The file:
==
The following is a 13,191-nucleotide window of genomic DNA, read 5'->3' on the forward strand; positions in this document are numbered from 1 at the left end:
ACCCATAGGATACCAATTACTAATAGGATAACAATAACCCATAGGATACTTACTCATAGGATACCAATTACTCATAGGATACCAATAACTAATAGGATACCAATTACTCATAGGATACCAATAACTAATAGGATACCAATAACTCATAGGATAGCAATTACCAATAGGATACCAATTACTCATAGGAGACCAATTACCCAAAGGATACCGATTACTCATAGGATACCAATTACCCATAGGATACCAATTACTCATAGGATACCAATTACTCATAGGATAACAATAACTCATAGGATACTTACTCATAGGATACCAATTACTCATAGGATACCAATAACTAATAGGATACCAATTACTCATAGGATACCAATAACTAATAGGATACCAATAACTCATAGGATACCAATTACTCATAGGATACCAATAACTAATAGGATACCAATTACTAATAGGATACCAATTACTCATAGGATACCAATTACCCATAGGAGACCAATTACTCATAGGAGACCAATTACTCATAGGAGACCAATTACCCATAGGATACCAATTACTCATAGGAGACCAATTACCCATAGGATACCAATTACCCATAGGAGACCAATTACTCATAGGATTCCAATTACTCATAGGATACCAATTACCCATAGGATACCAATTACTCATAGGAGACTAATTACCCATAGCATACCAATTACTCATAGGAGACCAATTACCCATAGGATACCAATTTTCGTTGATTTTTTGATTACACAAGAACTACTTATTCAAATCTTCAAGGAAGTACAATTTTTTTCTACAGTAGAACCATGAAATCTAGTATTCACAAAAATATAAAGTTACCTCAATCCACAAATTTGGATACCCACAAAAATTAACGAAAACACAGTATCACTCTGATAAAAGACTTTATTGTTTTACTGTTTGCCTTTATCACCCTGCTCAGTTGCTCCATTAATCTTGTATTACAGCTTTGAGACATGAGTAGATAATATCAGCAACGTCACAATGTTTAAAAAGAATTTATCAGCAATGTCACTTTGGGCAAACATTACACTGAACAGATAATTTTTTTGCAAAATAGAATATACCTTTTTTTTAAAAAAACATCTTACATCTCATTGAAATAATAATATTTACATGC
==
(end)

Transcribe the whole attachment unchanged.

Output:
The following is a 13,191-nucleotide window of genomic DNA, read 5'->3' on the forward strand; positions in this document are numbered from 1 at the left end:
ACCCATAGGATACCAATTACTAATAGGATAACAATAACCCATAGGATACTTACTCATAGGATACCAATTACTCATAGGATACCAATAACTAATAGGATACCAATTACTCATAGGATACCAATAACTAATAGGATACCAATAACTCATAGGATAGCAATTACCAATAGGATACCAATTACTCATAGGAGACCAATTACCCAAAGGATACCGATTACTCATAGGATACCAATTACCCATAGGATACCAATTACTCATAGGATACCAATTACTCATAGGATAACAATAACTCATAGGATACTTACTCATAGGATACCAATTACTCATAGGATACCAATAACTAATAGGATACCAATTACTCATAGGATACCAATAACTAATAGGATACCAATAACTCATAGGATACCAATTACTCATAGGATACCAATAACTAATAGGATACCAATTACTAATAGGATACCAATTACTCATAGGATACCAATTACCCATAGGAGACCAATTACTCATAGGAGACCAATTACTCATAGGAGACCAATTACCCATAGGATACCAATTACTCATAGGAGACCAATTACCCATAGGATACCAATTACCCATAGGAGACCAATTACTCATAGGATTCCAATTACTCATAGGATACCAATTACCCATAGGATACCAATTACTCATAGGAGACTAATTACCCATAGCATACCAATTACTCATAGGAGACCAATTACCCATAGGATACCAATTTTCGTTGATTTTTTGATTACACAAGAACTACTTATTCAAATCTTCAAGGAAGTACAATTTTTTTCTACAGTAGAACCATGAAATCTAGTATTCACAAAAATATAAAGTTACCTCAATCCACAAATTTGGATACCCACAAAAATTAACGAAAACACAGTATCACTCTGATAAAAGACTTTATTGTTTTACTGTTTGCCTTTATCACCCTGCTCAGTTGCTCCATTAATCTTGTATTACAGCTTTGAGACATGAGTAGATAATATCAGCAACGTCACAATGTTTAAAAAGAATTTATCAGCAATGTCACTTTGGGCAAACATTACACTGAACAGATAATTTTTTTGCAAAATAGAATATACCTTTTTTTTAAAAAAACATCTTACATCTCATTGAAATAATAATATTTACATGC